In recent years Aussie bands have felt pressured to write generic music which sounds like the music played on Triple J. Triple J is the youth focused radio arm of the ABC, and like the ABC it normalises fringe, far-left conspiracy theories theough its “news” and “current affairs” programs.

Thus musicians currently sing in a whiny voices and layer their music with too many keyboards. In the 2000’s bands were pulling the same trick, except there were no keyboards and they paid even less attention to tuning their guitars. Ironically, “Triple J bands” generally consider themselves more “authentic” than bands who get played on the big commercial radio stations.

In recent years the sporting, media and political establishment ingratiated themselves with Adam Goodes, producing several documentaries and giving awards to painters who created awful paintings of him. The documentaries were flops and the vast majority of Australians still know that Goodes is a wanker. The saga exposed the chasm between Australian film makers and ordinary Australians.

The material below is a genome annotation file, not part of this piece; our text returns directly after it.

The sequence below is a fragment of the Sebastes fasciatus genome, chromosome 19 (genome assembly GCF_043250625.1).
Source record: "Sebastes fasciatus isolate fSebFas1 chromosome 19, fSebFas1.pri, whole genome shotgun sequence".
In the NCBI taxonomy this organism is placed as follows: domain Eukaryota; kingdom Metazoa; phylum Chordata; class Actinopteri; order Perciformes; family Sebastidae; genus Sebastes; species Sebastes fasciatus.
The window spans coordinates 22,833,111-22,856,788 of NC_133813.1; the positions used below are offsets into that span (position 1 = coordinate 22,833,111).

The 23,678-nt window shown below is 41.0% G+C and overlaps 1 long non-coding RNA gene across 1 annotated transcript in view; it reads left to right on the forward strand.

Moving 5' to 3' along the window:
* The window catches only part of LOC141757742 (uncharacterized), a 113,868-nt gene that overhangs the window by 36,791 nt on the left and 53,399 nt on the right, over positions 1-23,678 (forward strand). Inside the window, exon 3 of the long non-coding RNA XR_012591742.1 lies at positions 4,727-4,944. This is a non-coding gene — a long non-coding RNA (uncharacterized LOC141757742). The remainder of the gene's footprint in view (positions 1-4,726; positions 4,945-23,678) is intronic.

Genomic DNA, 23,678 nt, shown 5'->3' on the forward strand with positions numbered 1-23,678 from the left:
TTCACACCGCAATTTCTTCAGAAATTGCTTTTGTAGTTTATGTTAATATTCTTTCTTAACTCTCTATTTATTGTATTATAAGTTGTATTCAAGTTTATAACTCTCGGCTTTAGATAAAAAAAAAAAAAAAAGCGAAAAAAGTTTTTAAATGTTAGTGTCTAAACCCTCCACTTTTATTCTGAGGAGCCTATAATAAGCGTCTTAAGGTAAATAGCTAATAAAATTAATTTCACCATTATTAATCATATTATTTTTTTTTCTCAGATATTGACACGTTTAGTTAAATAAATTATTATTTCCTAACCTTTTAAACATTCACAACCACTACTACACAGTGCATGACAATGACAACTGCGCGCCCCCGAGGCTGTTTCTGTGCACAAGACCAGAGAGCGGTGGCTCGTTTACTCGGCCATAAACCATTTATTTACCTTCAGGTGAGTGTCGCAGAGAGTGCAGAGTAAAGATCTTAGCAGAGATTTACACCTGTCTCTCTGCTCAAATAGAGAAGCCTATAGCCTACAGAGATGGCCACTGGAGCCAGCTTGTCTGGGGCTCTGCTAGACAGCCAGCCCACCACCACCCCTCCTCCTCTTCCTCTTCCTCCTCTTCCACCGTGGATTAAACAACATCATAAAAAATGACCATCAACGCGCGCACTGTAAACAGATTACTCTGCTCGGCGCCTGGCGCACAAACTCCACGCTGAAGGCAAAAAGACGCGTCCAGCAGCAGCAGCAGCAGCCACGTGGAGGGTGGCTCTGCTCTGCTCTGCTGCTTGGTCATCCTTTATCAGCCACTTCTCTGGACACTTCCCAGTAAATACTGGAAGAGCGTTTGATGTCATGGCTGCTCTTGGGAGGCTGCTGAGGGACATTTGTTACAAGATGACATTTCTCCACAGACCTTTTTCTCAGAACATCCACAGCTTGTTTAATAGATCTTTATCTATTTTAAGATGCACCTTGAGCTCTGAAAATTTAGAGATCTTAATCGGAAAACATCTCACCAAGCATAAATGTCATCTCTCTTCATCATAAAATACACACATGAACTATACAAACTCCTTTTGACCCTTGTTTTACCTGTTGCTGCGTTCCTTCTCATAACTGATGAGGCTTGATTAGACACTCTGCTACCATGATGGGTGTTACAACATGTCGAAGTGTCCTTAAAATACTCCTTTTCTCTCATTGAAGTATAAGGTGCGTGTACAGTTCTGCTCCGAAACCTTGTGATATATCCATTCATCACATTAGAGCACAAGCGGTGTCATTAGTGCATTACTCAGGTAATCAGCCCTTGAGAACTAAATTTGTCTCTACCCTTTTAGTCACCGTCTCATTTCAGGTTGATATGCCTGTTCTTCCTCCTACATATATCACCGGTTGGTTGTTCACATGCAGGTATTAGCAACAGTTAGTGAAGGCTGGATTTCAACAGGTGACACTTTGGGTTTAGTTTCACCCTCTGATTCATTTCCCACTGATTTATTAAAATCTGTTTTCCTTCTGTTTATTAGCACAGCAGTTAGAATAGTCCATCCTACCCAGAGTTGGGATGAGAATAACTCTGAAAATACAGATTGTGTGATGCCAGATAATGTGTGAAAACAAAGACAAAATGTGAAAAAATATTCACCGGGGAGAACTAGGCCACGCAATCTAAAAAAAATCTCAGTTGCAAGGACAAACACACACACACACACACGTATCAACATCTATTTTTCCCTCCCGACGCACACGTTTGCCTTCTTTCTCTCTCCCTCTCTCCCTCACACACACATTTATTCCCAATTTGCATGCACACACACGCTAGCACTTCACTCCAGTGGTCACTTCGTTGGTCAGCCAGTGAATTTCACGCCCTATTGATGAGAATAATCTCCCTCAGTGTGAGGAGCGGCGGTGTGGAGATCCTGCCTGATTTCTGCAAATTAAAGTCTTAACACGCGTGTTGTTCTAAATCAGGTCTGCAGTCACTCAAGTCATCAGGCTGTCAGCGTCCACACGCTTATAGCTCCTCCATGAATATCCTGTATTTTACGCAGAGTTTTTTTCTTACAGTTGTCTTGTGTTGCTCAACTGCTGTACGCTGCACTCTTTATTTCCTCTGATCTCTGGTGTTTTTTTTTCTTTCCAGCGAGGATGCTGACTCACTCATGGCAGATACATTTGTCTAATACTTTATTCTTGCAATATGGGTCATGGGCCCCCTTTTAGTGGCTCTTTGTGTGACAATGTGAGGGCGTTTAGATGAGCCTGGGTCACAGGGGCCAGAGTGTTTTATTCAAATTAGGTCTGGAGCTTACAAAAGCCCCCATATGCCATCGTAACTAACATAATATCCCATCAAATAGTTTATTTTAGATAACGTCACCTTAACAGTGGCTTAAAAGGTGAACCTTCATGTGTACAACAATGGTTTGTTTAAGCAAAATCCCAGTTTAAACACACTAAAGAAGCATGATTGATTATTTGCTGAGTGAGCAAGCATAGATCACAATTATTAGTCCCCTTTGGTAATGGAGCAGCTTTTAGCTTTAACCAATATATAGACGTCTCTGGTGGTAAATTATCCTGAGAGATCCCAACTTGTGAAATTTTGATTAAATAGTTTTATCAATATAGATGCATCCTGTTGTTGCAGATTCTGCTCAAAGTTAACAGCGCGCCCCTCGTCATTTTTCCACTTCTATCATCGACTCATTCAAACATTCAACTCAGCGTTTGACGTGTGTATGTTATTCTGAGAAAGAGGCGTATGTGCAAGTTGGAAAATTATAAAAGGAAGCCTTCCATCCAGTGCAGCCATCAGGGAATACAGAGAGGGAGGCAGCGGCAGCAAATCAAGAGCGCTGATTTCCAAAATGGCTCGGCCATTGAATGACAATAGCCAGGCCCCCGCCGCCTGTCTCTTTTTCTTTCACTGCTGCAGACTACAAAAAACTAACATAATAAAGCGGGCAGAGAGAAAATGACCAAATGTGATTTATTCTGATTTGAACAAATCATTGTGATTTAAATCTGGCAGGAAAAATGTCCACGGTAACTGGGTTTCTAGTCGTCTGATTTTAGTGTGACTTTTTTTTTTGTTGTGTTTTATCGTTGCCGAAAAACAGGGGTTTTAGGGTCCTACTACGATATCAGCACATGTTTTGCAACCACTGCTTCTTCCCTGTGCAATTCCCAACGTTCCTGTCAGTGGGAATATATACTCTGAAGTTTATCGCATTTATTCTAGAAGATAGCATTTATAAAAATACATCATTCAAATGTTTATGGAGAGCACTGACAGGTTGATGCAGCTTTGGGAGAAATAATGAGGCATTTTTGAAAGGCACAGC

Thus we see symbiotic relationship between the arts establishment and the political establishment in Australia. Whether it means toeing the Covid Tyranny line in exchange for breadcrumbs, tailoring one’s music, aesthetic and political views to suit the Marxist tastes of the taxpayer funded Triple J, or including the token aboriginal in your film, the arts industry in Australia could not exist without government support because it is generally antithetical to the tastes and desires of the Australian people.

Just like the current demographic make-up of Australia’s cities or the fetish for mixed race couples in Australian advertising, the dominant aesthetic of Australia’s arts scene is not organic but entirely engineered from above.

The upside is that several decades of economic hardship brought on by Covid Tyranny, environmental fanaticism and bureaucratic incompetence could mean that the drip-fed glucose of public funding is finally cut off from Australia’s artists.

To put it more bluntly, the entire thing needs to be torn down so that Australians can rediscover our own culture.